Daniel Burnham of Burnham & Root, urban planner, visionary architect, one of the creators of the skyscraper, designed only three buildings in New England---Filene's Department Store in Boston, the Kent Memorial Library in Suffolk, Connecticut, and this shingle style summer cottage in Bar Harbor, designed in 1885 for Miss Violet Whitaker.

'The Moorings', entrance facade

'The Moorings' ocean facade
The cottage, located on Eden Street, did not have a long life.  In the early 1900's, It was purchased by the Honarable Mrs. Alfred Anson, formerly Mrs. J.J. Emery, whose own much grander cottage, 'The Turrets' (click Here for more), designed by Bruce Price in 1895, was immediately adjacent to the North.  Mrs. Anson had the Whitaker cottage demolished, and in its stone foundation built a sunken garden, with pool and fountain in center, balustrades manufactured by E.E. Soderholtz (click Here for more about Soderholtz).  The curved foundation of the stair bay on the entrance front became a niche with curved stone bench.   After Mrs. Anson's death in 1953, 'The Turrets' was abandoned for many years, and the garden became overgrown and ruinous.  After the estate was purchased as part of the College of the Atlantic campus, the garden was excavated and semi-restored.  Unfortunately, in recent years, the foundation became unstable, and rather than being rebuilt to design, has been replaced by terraced retaining walls.

A fuzzy polaroid, taken in 1969, of the abandoned garden built in the foundation of 'The Moorings'


Anonymous said...

The front of this house has some nice elements, but the ocean side is just downright strange. Mr. Burnham could have done much better with all of those balconies. As it was, they looked like a lot of chicken cages.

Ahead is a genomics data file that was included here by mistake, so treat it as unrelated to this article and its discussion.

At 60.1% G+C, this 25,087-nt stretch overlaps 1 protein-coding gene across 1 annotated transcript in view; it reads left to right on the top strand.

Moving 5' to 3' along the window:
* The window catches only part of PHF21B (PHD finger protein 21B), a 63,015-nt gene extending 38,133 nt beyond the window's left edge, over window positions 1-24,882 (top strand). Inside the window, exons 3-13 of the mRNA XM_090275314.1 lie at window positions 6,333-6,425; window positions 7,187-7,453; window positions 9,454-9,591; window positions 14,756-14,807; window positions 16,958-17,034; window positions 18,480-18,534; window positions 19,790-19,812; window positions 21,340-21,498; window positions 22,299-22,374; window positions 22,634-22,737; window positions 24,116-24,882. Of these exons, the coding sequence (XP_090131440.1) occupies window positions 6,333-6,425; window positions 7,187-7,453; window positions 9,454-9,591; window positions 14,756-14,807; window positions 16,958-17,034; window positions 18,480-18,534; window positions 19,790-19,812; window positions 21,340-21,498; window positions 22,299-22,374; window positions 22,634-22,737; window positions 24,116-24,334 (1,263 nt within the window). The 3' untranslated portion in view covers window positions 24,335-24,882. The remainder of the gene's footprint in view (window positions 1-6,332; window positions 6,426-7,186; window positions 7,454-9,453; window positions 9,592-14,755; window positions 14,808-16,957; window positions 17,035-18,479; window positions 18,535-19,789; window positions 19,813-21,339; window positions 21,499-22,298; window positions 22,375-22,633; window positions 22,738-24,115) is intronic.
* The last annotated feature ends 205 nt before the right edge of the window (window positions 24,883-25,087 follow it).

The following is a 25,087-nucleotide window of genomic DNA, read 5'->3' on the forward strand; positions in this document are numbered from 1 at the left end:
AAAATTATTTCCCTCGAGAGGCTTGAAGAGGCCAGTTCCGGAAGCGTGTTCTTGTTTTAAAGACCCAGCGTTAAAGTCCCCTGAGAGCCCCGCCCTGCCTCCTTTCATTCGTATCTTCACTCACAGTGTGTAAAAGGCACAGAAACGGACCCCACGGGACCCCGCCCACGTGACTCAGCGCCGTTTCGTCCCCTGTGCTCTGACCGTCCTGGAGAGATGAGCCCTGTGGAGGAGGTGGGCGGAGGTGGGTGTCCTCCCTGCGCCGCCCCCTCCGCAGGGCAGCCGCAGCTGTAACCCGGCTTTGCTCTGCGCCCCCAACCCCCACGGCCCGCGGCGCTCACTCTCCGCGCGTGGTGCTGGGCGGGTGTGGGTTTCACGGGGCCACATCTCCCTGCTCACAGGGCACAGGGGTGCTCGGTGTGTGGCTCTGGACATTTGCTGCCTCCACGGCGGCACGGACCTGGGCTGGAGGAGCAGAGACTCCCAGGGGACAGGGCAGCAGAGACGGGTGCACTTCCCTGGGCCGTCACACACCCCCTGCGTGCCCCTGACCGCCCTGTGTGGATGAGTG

The Down East Dilettante said...

Anonymous, I tend to agree with you. Definitely not one of his groundbreaking buildings. And, interestingly, virtually identical to another house he designed in Montclair NJ, so one has to say he rather telephoned in this one.

The Devoted Classicist said...

All the Soderholtz pieces are fantastic. I cannot tell you how much I need a Boboli urn.

Jane and Lance Hattatt said...

We cannot help but think that, on balance, the architecture of the original cottage was lacking in any distiction save that of being eclectic. That it has disappeared completely is a loss, but how great a one?

A pity about the garden but such is the fate of so many gardens - certainly here in Europe although we cannot speak for America.

The Down East Dilettante said...

John, if only you could see one of the pieces in person. Your desire would yet triple.

Jane & Lance Hattatt, complete accord.